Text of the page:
Legends in Business Q&A
NBA.com recently interviewed Julius Erving to learn about some of his highlights and challenges both on the court and in the business world.
1) You are clearly a leader in business, just as you were on the basketball court. One of the greatest challenges in leading a successful business is bringing together individuals of different personalities and backgrounds, and using those diverse resources to take a business to the next level. How have you been successful in accomplishing this?
For me I think the transition from sports person to business person was a natural one. When I went to college, I enrolled in the business school at UMASS, took a lot of courses before leaving school after my junior year and then went back and finished and got my degree in a program called University Without Walls. I studied management/marketing and always had a feeling and a desire to be in the business world. As it turned out, my area of expertise or good fortune came more in the MnA area, mergers and acquisitions. Being able to get an equity play in the Coca-Cola bottling company, Queens City Broadcasting, Garden State Cable, and companies in New York, Pennsylvania, and New Jersey allowed me to get a foothold in the Northeast which is where I was born and raised and chose to spend many of the years of my life after my basketball career. The teams that I played for, the New York Nets when they were in Long Island and the Philadelphia 76ers, also made that a natural avenue for me because of the platform that I got from my sports career.
2) You serve on the Board of Directors for several companies, including Converse, Darden Restaurants, Inc., Saks Incorporated, and The Sports Authority. In these roles, how are you able to influence the decisions these companies make to ensure they are inclusive/diverse workplaces?
I am on two boards. One is a technology company and the other is a retail company. I have been with the retail company eight years and in retail I think I am not really trying to be there to influence fashion. Iím probably there in terms of governance and relativity to the sports marketplace more so than the general marketplace. If you are one of twelve directors, then it is one person, one vote. I like to speak up when I have something to say. I donít try to look at it as a full time job. I look at it as a full time responsibility because you have a fiduciary responsibility to represent the publicís dollars with your input. I am not the ultimate decision maker for either of the businesses, but the role is a very healthy one. Itís one where you get to probably learn more than you teach and Iíve learned more about retail and certainly more about technology by being on these two boards than I probably could ever teach. The stuff that I have gone through with my life experiences always allow me to offer a little something.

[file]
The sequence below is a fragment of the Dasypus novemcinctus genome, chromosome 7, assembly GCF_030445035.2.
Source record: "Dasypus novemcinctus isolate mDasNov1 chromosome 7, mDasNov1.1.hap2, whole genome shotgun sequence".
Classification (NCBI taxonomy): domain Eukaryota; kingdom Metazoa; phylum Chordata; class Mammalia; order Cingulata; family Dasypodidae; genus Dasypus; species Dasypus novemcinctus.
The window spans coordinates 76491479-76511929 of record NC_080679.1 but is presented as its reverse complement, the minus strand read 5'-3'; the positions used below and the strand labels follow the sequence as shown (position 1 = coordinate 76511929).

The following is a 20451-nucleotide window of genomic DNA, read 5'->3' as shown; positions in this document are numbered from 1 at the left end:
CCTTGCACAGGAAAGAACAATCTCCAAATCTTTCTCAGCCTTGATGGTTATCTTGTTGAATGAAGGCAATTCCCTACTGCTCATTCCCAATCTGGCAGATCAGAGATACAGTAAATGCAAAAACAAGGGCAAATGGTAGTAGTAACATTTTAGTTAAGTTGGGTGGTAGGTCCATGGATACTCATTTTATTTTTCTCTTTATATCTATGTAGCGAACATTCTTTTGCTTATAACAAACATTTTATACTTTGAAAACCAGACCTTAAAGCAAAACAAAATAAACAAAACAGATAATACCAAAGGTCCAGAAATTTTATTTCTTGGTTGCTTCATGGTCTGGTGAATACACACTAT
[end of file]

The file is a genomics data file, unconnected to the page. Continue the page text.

3) You control ownership shares of a Coca-Cola bottling plant in Philadelphia which is the U.S.ís third-largest African American owned firm (source: phillycoke.com). What tips would you give to an entrepreneur looking to start a minority owned business in the United States?
We sold out of that company and I would say that during our tenure there for over 20 years, there is a degree of luck involved, but itís not all luck. I think one of the things I could share is that once it was identified that my partners and I wanted to get into the beverage business, we actually pooled money and literally we waited seven years, from 1978 to 1985, before the opportunity came about. We were patient during that time and we said when it comes, we want everyone to be ready to make it happen. And it was a seven year wait Ė from age 28 to age 35 Ė before that happened. Fortunately for me, I was playing basketball during that time and was able to get in two years before retiring Ė I retired from basketball at age 37. I think you have to put patience out there and then diligence in terms of going through the process of finding out what it is that you are looking for, where it exists and how to get in. If itís something that is very special, maybe there is no easy answer and maybe it does take waiting a while to get in. And I am sure for Dave Bing with the steel business, it wasnít something that happened overnight. It was probably something that he was doing and messing around with in the offseason. Then he saw the ability to own a piece and ended up going the whole thing. So there was a process that took time. It does take patience. We do live in the MTV generation of, I need it now, let me have it yesterday. But if you go back, the Ď70s and Ď80s werenít like that. Some of the icons of today are people who did establish themselves probably in the 1990s and a lot of things have changed since the 1990s. In sports, the economics became astounding. That is why you have so many guys making five and six million dollars sitting on the end of the bench, not even getting to play.